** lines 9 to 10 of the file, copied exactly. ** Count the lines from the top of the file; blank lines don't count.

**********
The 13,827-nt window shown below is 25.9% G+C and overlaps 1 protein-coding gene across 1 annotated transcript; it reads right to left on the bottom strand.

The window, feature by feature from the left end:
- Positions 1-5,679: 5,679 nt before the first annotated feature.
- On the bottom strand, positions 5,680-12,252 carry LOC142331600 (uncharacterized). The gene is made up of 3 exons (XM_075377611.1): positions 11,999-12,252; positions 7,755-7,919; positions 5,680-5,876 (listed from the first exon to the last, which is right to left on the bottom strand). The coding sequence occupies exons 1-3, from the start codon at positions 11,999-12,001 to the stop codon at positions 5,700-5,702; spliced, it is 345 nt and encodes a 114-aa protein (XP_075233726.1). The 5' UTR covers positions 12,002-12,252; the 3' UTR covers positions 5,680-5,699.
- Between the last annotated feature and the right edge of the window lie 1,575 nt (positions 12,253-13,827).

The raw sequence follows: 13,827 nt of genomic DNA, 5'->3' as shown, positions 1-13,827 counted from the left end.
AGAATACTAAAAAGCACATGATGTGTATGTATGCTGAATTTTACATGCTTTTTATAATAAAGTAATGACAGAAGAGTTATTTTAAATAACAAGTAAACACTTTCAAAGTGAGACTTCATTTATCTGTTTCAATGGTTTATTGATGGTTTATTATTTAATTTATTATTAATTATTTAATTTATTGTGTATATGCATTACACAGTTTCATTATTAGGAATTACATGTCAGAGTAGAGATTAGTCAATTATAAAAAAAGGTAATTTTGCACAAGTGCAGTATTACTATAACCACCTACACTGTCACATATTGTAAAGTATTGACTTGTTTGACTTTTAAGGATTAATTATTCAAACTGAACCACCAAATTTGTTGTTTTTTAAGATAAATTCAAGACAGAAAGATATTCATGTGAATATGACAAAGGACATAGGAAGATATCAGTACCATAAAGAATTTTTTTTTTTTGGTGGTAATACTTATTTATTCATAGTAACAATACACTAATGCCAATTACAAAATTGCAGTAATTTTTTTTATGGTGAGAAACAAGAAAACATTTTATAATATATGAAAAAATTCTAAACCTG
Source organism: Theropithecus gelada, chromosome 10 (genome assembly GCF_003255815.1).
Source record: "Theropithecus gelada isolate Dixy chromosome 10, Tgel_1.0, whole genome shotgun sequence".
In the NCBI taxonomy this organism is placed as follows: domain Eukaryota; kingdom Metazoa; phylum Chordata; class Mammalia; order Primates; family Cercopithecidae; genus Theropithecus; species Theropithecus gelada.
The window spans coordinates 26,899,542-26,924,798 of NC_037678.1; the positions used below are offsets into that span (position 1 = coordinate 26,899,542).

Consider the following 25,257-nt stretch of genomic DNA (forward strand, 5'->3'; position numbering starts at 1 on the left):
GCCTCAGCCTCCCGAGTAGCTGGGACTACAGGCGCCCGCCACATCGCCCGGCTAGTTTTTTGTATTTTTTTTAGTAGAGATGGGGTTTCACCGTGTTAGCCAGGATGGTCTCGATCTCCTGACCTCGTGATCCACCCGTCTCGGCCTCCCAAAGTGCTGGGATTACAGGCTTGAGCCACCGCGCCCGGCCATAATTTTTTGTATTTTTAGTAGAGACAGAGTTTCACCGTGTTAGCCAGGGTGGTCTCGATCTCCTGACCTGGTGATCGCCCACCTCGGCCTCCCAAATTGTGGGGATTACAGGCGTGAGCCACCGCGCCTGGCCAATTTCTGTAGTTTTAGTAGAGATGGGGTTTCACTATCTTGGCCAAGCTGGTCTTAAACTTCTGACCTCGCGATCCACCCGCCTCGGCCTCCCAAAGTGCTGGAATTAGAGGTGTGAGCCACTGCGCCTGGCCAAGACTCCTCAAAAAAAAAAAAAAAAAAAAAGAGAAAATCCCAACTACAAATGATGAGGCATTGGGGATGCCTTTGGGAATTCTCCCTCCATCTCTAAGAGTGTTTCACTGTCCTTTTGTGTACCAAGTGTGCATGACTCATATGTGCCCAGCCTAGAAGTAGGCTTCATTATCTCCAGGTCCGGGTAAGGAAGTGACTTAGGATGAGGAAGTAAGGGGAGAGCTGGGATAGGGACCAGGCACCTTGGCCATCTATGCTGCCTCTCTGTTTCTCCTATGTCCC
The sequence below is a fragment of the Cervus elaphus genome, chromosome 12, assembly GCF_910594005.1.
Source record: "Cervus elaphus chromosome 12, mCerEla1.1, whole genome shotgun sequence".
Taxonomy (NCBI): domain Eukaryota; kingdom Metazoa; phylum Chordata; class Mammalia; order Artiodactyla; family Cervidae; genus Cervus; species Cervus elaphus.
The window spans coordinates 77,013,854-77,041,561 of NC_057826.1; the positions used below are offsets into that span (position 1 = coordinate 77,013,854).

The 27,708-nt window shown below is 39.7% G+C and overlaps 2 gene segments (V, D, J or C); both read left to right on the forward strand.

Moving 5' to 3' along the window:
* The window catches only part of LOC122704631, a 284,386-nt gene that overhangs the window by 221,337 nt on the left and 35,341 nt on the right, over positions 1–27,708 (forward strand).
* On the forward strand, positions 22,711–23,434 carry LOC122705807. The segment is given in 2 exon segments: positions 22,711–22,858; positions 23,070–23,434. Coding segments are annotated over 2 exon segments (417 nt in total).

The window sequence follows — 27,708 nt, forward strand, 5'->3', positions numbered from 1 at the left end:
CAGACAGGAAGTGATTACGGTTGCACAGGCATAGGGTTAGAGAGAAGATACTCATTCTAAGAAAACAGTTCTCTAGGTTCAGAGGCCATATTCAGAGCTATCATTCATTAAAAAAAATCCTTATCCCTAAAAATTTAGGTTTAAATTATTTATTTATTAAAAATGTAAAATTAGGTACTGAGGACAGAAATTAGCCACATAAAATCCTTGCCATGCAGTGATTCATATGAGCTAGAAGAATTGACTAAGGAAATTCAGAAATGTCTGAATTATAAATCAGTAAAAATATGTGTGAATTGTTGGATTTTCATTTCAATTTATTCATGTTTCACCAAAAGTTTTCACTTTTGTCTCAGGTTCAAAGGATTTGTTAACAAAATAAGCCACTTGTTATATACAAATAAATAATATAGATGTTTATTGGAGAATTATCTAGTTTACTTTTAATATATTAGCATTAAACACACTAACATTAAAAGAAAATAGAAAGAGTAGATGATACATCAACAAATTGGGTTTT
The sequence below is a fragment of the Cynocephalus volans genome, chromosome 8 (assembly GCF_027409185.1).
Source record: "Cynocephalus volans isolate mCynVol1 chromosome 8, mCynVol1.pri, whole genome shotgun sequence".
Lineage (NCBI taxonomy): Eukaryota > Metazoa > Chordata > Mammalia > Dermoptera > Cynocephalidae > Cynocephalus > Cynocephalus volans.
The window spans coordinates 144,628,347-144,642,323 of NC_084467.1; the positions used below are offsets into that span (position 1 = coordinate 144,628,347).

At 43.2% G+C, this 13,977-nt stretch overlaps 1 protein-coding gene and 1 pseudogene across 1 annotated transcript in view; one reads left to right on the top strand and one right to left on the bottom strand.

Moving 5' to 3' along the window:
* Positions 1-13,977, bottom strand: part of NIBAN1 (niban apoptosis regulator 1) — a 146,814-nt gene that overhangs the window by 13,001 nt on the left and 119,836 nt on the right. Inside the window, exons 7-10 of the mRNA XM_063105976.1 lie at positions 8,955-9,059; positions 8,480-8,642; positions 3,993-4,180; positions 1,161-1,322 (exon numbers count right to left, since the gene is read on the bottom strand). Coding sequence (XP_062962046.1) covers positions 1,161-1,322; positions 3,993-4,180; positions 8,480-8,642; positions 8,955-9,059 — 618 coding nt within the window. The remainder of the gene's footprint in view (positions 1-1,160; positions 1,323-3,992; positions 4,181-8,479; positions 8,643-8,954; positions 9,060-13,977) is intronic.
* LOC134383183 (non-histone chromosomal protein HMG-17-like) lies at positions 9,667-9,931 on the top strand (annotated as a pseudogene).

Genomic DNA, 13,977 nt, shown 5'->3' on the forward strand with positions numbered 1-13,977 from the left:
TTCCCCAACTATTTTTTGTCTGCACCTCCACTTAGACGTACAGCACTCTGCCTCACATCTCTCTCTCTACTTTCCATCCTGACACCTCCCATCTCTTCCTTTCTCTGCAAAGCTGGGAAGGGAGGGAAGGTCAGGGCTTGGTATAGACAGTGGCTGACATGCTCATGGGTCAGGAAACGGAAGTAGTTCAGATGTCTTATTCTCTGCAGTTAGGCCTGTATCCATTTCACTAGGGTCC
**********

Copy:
Source record: "Theropithecus gelada isolate Dixy chromosome 10, Tgel_1.0, whole genome shotgun sequence".
In the NCBI taxonomy this organism is placed as follows: domain Eukaryota; kingdom Metazoa; phylum Chordata; class Mammalia; order Primates; family Cercopithecidae; genus Theropithecus; species Theropithecus gelada.